Researchers from Trinity College Dublin, Ireland and Sahlgrenska Academy at the University of Gothenburg in Sweden have carried out the first ever review of why caesarean sections (CSs) are carried out.* They were concerned that around a quarter of women in the United Kingdom and a third of those in Ireland give birth by CS, saying: “Caesarean section (CS) rates have risen substantially over the past few decades, often without clear rationale and limited additional maternal or neonatal benefits,” and “without medically justifiable reasons”.
Sydney Grové, General Manager of Origin Family-Centred Maternity Hospital in Panorama, Cape Town (who is also a male midwife and has assisted at the births of over 24 000 babies) says this study did not come a moment too soon. “In South Africa the CS rate is lower in the government hospitals than in the private sector. A recent official review put the rate at 65%, but this has gone up to 85-90% in some private hospitals, and even 100% in some individual hospitals at particular times of the year. The whole drive is to decrease the CS rate, and the World Health Organization puts the rate to aim for at 15-20%.
“I think the goal in South Africa should be not more than 25-30%. For example, according to our statistics at Origin Family-Centred Maternity Hospital, over the 12-month period from 1 March 2017 until the end of February 2018 our CS rate was 35.8%. This includes planned and unplanned or emergency CSs and those stemming from clients aiming for a VBAC (vaginal birth after caesarean) where it ended up as a CS. The gynaecologists whom we partner with deal with more high-risk cases, which also raises this percentage. Since March our rate has been around 25%.”
The review of doctors’ perceptions of factors that influence their decision to perform a CS was published in PLoS One and assessed responses from 7785 obstetricians and 1197 midwives from 20 countries. It found that nearly 70% of doctors who deliver babies by CS may do so because they are afraid of being sued. As well as fear of litigation, doctors also said they choose CS to avoid damage to the woman's body or because there are not enough staff to allow a vaginal birth. They may also prefer a CS because it is more 'convenient' and 'organised', and senior medics are more likely to be in favour of the procedure. This is despite evidence that natural vaginal births are safer and less likely to have complications.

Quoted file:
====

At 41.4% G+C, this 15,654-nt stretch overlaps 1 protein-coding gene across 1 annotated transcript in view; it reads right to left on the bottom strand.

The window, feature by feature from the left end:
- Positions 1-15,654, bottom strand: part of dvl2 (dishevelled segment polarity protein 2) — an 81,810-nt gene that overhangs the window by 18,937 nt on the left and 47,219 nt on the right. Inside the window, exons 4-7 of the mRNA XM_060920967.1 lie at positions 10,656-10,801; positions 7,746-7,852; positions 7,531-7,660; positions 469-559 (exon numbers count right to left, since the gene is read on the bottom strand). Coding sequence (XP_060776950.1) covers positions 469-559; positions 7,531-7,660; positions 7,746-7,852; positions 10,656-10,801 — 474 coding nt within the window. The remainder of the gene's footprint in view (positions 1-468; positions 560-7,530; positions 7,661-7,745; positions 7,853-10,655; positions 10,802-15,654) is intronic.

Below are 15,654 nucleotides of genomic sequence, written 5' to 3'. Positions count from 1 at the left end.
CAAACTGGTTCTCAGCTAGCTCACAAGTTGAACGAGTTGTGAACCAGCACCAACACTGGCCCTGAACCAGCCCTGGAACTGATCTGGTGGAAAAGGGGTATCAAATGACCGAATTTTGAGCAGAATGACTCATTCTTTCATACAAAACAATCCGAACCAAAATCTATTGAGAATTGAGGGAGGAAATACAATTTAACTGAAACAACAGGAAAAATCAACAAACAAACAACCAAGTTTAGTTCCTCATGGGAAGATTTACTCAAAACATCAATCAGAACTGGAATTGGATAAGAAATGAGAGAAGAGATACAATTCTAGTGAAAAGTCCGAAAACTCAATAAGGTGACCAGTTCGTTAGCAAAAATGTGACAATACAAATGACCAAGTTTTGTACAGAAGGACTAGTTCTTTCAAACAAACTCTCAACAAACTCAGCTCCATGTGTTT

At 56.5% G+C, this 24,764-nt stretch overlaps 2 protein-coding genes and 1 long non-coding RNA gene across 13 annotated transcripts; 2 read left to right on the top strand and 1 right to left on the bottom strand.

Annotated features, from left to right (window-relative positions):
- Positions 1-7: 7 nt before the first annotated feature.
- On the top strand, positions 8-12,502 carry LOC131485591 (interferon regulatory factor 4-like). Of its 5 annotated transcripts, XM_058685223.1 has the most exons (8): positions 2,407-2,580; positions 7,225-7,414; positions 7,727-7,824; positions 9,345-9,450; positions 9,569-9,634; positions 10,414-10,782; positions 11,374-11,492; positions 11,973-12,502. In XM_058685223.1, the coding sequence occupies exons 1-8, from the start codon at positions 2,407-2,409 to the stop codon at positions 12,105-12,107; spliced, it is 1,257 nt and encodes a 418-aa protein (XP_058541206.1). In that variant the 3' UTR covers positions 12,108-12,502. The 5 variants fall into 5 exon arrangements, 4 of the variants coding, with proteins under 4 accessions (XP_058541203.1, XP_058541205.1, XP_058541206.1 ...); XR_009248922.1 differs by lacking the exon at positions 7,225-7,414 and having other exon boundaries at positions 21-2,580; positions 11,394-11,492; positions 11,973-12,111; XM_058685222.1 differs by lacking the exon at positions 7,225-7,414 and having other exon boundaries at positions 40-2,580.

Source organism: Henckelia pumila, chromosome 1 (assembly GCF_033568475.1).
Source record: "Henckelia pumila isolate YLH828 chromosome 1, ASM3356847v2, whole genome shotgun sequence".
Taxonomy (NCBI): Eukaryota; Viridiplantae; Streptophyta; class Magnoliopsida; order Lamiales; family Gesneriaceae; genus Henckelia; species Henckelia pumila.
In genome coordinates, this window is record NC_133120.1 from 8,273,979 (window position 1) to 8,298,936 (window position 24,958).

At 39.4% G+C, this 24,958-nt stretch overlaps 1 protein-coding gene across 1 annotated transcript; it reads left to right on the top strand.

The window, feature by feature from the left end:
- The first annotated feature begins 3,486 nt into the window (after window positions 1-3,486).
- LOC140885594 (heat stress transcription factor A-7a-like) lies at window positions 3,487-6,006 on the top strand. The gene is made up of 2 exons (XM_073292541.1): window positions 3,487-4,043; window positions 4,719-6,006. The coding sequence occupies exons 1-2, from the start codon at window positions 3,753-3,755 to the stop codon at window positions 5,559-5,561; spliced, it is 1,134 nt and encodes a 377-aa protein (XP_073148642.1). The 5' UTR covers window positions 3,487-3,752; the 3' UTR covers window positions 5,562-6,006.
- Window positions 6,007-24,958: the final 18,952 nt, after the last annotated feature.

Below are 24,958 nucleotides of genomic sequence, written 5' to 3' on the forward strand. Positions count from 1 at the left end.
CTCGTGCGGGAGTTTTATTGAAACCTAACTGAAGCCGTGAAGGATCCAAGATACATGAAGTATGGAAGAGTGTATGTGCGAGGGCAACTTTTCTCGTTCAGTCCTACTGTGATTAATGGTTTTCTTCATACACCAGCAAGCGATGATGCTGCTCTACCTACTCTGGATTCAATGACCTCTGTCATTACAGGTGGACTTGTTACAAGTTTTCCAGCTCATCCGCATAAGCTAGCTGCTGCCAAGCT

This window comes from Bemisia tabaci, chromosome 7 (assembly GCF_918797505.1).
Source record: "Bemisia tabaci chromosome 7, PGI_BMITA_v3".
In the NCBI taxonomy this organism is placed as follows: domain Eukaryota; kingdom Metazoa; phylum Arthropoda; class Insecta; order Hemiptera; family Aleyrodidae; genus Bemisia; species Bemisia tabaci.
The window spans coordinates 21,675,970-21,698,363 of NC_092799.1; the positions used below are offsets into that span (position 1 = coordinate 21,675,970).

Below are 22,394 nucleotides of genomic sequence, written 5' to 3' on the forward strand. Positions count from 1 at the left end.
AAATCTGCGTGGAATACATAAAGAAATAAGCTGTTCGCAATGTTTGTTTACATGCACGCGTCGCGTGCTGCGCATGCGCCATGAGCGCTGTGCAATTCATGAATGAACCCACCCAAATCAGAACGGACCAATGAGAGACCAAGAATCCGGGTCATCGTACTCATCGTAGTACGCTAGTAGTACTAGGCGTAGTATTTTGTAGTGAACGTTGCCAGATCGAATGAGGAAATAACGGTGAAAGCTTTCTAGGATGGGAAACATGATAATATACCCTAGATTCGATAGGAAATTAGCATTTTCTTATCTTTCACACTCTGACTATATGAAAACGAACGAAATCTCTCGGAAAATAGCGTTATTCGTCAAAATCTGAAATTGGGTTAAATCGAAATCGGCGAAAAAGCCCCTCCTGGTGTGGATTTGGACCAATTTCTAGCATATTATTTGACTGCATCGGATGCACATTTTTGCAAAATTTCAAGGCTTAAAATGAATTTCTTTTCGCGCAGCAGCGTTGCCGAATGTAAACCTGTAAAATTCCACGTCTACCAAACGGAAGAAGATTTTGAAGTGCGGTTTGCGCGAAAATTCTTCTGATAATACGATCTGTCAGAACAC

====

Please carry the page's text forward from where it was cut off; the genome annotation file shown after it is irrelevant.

Adds Sydney: “There is evidence that if a woman is looked after in labour and prepared by a trained and registered midwife then you are looking at a lower CS rate. This is not because we are better than doctors but because of the different approach and peacefulness around it. In terms of the increasing CS rate, what is especially worrying is that although CS is a common procedure carried out all over the world, I don’t think people are given all of the information and options so that they can make an informed decision.
“Also, we can’t see the CS rate in isolation. The biggest issue that we have, in South Africa in particular, is that the two professions have become a threat to each other instead of working together. We need to sit around a table and hold hands and work in synergy, respecting one another and our different expertise and skills in the best interests of each client.
“Owing to a watering down of nursing training in the last few decades, doctors may find it difficult to trust the midwives in the labour wards to call them in time if there is an emergency. Coupled with the fact that incidences of litigation have increased (which may or may not be opportunistic), many of the doctors – and I have sympathy for them – practice what we call defensive medicine, where they would rather prematurely take the decision to cut. They will do this rather than allow the women to have a trial of labour, or don’t let them labour for long enough while it is still safe
“Decision-making becomes very challenging for doctors if they suddenly need to make a decision on a patient in the middle of the night, perhaps working with a particular staff member or limited staff that they do not trust. So quicker procedures and invasive procedures become the order of the day – and that is why we are where we are. We need more nursing staff and in particular midwives to be cultivated who work at institutions where they have developed ownership for what they do.
“We are hoping that nursing training in South Africa will revert to what it used to be, as from next year (pending a final decision by the SA Nursing Council). Midwives will then require a 4-year university degree or diploma in general nursing science in order to qualify as a nurse, and then a further 2-year postgraduate course to become a midwife. Nurses and midwives will soon (by September 2019) also need to complete Continuing Professional Development points – all of which will push up standards of midwives, leading to this being a profession that is fully recognised, accepted and respected by other professionals in the medical environment.”
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*See the full study at Panda S, Begley C, Daly D (2018) Clinicians’ views of factors influencing decisionmaking for caesarean section: A systematic review and metasynthesis of qualitative, quantitative and mixed methods studies. PLoS ONE 13(7): e0200941. https://doi.org/10.1371/journal. pone.0200941